What clinical trial statistics tell us about the state of research today

The spread of COVID-19 has caused a public health frenzy throughout the world. And, while COVID-19 clinical research remains top of mind for many, the pandemic has caused clinical research in other areas to face a barrage of disruption to typical research flows. 

Despite this disruption, however, there’s good news: our engagement metrics are up — patients are clicking our clinical trial outreach materials and registering for trials we’re recruiting for at a higher rate than they were at this time last year. While recruitment has been challenging, sponsors and sites are figuring out a way to adapt. Below, we take a look at what clinical trial statistics tell us about the state of research today.

Key clinical trial statistics

Before a potential new treatment can reach patients, it goes through several clinical trial phases that test the treatment for both safety and effectiveness. This process can be long and costly. Together, clinical trial phases take six to seven years on average. The cost to research and develop each successful drug is estimated to be $2.6 billion.

If you've heard about any statistics surrounding clinical trial recruitment, it's most likely that approximately 80% of clinical trials are delayed or closed because of problems with recruitment. Additional statistics paint a troubling picture:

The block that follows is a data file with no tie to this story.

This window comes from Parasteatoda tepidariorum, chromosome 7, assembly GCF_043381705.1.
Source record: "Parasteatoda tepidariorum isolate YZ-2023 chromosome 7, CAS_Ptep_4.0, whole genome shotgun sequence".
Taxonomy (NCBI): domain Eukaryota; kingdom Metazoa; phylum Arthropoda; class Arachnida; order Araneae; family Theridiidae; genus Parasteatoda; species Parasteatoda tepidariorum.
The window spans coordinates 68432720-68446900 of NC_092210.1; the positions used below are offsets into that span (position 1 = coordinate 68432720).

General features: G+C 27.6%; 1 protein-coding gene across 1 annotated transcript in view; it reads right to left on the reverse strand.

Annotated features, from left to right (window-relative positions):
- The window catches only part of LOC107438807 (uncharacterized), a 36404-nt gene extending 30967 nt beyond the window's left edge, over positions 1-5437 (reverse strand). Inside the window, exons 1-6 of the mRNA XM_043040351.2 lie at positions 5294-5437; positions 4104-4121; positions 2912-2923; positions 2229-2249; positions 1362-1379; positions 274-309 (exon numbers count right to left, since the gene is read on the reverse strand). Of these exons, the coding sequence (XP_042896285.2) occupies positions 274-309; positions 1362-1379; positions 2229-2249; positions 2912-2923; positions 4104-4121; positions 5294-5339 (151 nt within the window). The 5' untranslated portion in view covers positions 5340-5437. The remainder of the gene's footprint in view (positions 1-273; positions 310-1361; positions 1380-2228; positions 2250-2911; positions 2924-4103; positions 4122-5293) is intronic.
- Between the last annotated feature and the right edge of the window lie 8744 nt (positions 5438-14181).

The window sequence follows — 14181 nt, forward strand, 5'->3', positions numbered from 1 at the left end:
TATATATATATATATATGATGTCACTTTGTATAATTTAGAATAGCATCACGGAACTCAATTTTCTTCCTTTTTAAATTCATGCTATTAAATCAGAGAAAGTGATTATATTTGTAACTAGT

• 9 out of 10 trials require the original timeline to be doubled in order to meet enrollment goals
  • 11% of research sites fail to enroll a single patient
  • Clinical trials account for nearly 40% of the US pharma research budget and total around $7B per year. The estimated cost of patient recruitment is 40% of the total budget, or $1.89B.
  • Delays can cost sponsors between $600,000 and $8 million for each day that a trial delays a product’s development and launch
  • Screen failure rates are significantly costly for sponsors and the cost (on average) across the industry is roughly $1,200 per failure.

There is a lot of work to be done to improve clinical trial patient engagement — which could shorten the time it takes to conduct a trial, and save sponsors money. Importantly, we’ve seen a positive shift in our levels of patient engagement since the start of the COVID-19 pandemic. 

Patient engagement statistics in light of COVID-19

We recently dove into the impact of COVID-19 on consumer behavior and digital marketing across various industries. We took a close look at digital engagement in the healthcare industry, particularly in regards to digital advertising for clinical trial patient recruitment. Comparing patient engagement with our clinical trial recruitment outreach in 2019 versus March 15 - August 31, 2020 indicates increased interest in clinical trials among patients we have reached out to.

Across all geographies:

  • Click-through rate (CTR) is up 20%
  • Engagement rate is up 13%
  • Registration rate is up 80%